Attachment of earningsgreenspun.com : LUSENET : Repossession : One Thread
If the judge orders that an attachment of earnings be granted for a certain amount each week/month does that constitute a settlement with the lender or can you still fight on. In our case a sum of £10 per week would take 56 years to pay off by which time we probably wont be here anymore. Could someone provide any advice?
-- Kate (firstname.lastname@example.org), November 20, 2001
No it's not a settlement and in fact the Lender can apply to have the amount varied at regular intervals. They can demand details of your income and assets and increase the amount if they so wish. Conversely, you can do the reverse and lower the amount if you can prove "hardship" which is a legally recognised "state" to be in. In practice they rarely reduce AOE orders...but I know one or two that have been changed to higher amounts at each annual review. I'd fight on and get a full and final settlement if I were you. All the while they have an AOE on you, your credit is screwed. Ten quid seems like a paltry sum, but it grinds you down and why the hell should you be in hock to them for the rest of your life?
-- Too scared to say (email@example.com), November 20, 2001.
When you have an AOE order against you, its in your best interests to supply full details of your outgoings and income. The AOE Admin Office then assess your details and set a limit - an amount you can earn each week which the creditor cannot touch. For example, if you earned £150 per week and your outgoings were £100, the AOE Admin Office might set your limit to £120. You could then earn £120 per week without paying your lender. Anything you earned over that amount, then the lender would get their £10. The lender could ask for more, but they would have to prove that you have more money to pay them and likewise you'll have your chance to show that you're unable to afford to.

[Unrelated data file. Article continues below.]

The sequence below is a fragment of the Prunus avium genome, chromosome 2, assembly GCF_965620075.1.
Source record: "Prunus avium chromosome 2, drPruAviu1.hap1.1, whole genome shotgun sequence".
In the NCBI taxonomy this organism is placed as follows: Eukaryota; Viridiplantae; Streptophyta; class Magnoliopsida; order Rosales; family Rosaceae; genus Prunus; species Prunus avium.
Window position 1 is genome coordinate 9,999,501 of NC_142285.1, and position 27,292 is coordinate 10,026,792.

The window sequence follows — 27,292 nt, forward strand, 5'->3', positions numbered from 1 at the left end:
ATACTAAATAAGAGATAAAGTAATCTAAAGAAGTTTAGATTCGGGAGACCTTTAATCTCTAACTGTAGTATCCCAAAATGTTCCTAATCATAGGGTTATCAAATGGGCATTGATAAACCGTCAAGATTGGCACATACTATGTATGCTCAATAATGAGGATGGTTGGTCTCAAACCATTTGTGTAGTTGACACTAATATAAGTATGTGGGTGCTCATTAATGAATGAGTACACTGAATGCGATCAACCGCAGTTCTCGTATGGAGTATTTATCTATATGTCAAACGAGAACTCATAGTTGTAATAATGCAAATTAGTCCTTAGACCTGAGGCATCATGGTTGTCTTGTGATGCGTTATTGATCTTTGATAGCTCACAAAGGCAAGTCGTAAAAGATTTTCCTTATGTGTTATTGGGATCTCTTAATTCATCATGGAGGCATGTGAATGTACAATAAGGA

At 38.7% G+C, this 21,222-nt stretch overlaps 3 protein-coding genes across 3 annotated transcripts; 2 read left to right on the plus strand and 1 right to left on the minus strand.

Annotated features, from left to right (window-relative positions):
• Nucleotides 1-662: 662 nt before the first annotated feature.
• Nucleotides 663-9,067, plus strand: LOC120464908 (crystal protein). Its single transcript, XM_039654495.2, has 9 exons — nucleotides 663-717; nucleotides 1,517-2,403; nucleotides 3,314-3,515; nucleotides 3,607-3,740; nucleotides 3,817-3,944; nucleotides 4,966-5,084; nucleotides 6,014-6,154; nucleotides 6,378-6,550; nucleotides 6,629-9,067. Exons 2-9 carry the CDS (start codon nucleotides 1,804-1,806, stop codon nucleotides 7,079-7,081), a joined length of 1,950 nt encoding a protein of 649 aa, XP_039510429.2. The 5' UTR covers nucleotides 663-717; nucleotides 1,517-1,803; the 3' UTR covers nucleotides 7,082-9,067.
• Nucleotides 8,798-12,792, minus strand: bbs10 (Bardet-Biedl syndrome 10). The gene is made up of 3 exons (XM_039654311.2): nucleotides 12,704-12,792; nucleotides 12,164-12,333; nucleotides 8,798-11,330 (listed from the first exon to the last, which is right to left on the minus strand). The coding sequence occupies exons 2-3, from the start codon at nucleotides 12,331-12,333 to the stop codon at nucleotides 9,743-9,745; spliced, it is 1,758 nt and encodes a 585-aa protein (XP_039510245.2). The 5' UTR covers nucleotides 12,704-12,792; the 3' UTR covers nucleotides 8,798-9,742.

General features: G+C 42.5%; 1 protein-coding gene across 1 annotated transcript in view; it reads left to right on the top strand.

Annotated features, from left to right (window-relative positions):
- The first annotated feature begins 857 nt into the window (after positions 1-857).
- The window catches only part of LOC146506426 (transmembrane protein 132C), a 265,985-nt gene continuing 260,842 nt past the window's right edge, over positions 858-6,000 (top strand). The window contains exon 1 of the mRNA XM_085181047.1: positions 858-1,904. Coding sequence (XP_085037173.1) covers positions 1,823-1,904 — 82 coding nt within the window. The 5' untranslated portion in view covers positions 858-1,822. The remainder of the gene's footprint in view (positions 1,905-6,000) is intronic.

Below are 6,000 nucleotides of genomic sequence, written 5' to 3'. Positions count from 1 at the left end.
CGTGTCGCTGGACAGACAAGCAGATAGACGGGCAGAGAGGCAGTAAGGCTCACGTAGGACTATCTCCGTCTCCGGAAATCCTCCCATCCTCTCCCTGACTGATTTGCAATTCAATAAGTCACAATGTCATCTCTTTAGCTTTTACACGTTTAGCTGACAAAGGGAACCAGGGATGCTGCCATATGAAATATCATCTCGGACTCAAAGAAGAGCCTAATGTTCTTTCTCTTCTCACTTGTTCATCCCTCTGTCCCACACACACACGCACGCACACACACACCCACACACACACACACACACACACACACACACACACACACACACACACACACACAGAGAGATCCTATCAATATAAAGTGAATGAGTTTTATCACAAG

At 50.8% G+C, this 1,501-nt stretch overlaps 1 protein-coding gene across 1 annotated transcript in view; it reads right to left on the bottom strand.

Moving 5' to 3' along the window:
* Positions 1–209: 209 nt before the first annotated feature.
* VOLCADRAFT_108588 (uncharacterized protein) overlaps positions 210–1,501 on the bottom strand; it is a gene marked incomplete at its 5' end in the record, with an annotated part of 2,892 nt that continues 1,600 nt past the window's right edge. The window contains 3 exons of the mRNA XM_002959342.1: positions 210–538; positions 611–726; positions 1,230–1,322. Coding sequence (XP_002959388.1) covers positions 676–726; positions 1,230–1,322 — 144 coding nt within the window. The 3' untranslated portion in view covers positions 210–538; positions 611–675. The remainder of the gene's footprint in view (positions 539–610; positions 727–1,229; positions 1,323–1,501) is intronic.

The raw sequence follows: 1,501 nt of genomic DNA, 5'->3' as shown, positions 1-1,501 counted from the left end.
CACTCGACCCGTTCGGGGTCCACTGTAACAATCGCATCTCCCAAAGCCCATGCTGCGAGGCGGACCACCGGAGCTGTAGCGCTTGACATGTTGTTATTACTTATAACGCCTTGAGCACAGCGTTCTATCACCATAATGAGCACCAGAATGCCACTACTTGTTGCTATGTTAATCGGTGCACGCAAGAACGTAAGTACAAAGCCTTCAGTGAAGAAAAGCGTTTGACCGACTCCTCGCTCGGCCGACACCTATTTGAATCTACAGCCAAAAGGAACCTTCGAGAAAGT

The AOE Order will be in the amount of the initial judgement, plus costs, so its not a settlement. There is no reason why you can't go ahead and fight your case, however you will find that you're hindered by the fact that the lender already has their judgement.
It may be worth your while seeing if you can get the initial judgement set aside. If you can show that the lender didn't act fairly, or didn't substantiate their claim, then you'll have a good chance of getting it set aside.
I would suggest that you see a solicitor or a Money Advice Centre or other legal help service for some further advice.
-- pendle (firstname.lastname@example.org), November 20, 2001.